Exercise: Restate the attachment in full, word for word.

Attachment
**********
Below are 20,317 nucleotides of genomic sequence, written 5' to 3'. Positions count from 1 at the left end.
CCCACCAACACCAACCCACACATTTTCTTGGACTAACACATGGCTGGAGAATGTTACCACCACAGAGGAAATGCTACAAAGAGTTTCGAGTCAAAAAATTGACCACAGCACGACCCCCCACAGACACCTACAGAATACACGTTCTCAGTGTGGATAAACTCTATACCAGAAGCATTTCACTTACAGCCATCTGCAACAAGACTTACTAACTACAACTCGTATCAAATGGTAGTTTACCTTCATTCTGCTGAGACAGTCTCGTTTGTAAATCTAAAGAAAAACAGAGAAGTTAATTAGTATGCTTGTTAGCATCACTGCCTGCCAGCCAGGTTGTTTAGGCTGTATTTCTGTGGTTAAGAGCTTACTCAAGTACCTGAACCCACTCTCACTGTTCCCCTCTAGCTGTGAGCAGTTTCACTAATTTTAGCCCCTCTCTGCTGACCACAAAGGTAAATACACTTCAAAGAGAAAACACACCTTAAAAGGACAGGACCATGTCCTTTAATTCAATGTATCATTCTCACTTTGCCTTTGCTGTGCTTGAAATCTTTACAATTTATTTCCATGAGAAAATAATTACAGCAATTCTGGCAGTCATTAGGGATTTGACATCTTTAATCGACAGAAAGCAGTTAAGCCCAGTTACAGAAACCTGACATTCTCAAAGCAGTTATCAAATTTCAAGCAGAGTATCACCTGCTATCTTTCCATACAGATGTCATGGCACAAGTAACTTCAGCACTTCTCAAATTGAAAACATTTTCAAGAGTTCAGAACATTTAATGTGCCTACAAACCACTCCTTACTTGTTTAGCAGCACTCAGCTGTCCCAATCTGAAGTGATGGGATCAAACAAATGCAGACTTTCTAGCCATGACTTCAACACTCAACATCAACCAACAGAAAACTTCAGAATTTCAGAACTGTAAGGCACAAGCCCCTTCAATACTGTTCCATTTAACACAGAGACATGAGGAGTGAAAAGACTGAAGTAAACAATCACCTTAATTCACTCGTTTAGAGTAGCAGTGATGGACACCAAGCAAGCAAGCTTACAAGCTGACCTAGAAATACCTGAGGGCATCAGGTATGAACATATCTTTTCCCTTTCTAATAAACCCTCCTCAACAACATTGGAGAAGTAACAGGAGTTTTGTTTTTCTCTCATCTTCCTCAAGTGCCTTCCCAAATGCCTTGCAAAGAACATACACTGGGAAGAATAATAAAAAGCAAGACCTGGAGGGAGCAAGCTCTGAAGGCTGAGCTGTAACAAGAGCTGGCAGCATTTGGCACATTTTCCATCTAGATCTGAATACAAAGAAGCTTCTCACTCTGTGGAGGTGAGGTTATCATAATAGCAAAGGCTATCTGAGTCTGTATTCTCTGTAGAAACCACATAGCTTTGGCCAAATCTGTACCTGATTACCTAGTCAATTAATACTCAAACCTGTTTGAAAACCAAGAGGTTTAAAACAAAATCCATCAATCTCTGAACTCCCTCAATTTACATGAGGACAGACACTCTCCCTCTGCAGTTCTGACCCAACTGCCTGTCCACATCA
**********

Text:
Below are 20,317 nucleotides of genomic sequence, written 5' to 3'. Positions count from 1 at the left end.
CCCACCAACACCAACCCACACATTTTCTTGGACTAACACATGGCTGGAGAATGTTACCACCACAGAGGAAATGCTACAAAGAGTTTCGAGTCAAAAAATTGACCACAGCACGACCCCCCACAGACACCTACAGAATACACGTTCTCAGTGTGGATAAACTCTATACCAGAAGCATTTCACTTACAGCCATCTGCAACAAGACTTACTAACTACAACTCGTATCAAATGGTAGTTTACCTTCATTCTGCTGAGACAGTCTCGTTTGTAAATCTAAAGAAAAACAGAGAAGTTAATTAGTATGCTTGTTAGCATCACTGCCTGCCAGCCAGGTTGTTTAGGCTGTATTTCTGTGGTTAAGAGCTTACTCAAGTACCTGAACCCACTCTCACTGTTCCCCTCTAGCTGTGAGCAGTTTCACTAATTTTAGCCCCTCTCTGCTGACCACAAAGGTAAATACACTTCAAAGAGAAAACACACCTTAAAAGGACAGGACCATGTCCTTTAATTCAATGTATCATTCTCACTTTGCCTTTGCTGTGCTTGAAATCTTTACAATTTATTTCCATGAGAAAATAATTACAGCAATTCTGGCAGTCATTAGGGATTTGACATCTTTAATCGACAGAAAGCAGTTAAGCCCAGTTACAGAAACCTGACATTCTCAAAGCAGTTATCAAATTTCAAGCAGAGTATCACCTGCTATCTTTCCATACAGATGTCATGGCACAAGTAACTTCAGCACTTCTCAAATTGAAAACATTTTCAAGAGTTCAGAACATTTAATGTGCCTACAAACCACTCCTTACTTGTTTAGCAGCACTCAGCTGTCCCAATCTGAAGTGATGGGATCAAACAAATGCAGACTTTCTAGCCATGACTTCAACACTCAACATCAACCAACAGAAAACTTCAGAATTTCAGAACTGTAAGGCACAAGCCCCTTCAATACTGTTCCATTTAACACAGAGACATGAGGAGTGAAAAGACTGAAGTAAACAATCACCTTAATTCACTCGTTTAGAGTAGCAGTGATGGACACCAAGCAAGCAAGCTTACAAGCTGACCTAGAAATACCTGAGGGCATCAGGTATGAACATATCTTTTCCCTTTCTAATAAACCCTCCTCAACAACATTGGAGAAGTAACAGGAGTTTTGTTTTTCTCTCATCTTCCTCAAGTGCCTTCCCAAATGCCTTGCAAAGAACATACACTGGGAAGAATAATAAAAAGCAAGACCTGGAGGGAGCAAGCTCTGAAGGCTGAGCTGTAACAAGAGCTGGCAGCATTTGGCACATTTTCCATCTAGATCTGAATACAAAGAAGCTTCTCACTCTGTGGAGGTGAGGTTATCATAATAGCAAAGGCTATCTGAGTCTGTATTCTCTGTAGAAACCACATAGCTTTGGCCAAATCTGTACCTGATTACCTAGTCAATTAATACTCAAACCTGTTTGAAAACCAAGAGGTTTAAAACAAAATCCATCAATCTCTGAACTCCCTCAATTTACATGAGGACAGACACTCTCCCTCTGCAGTTCTGACCCAACTGCCTGTCCACATCA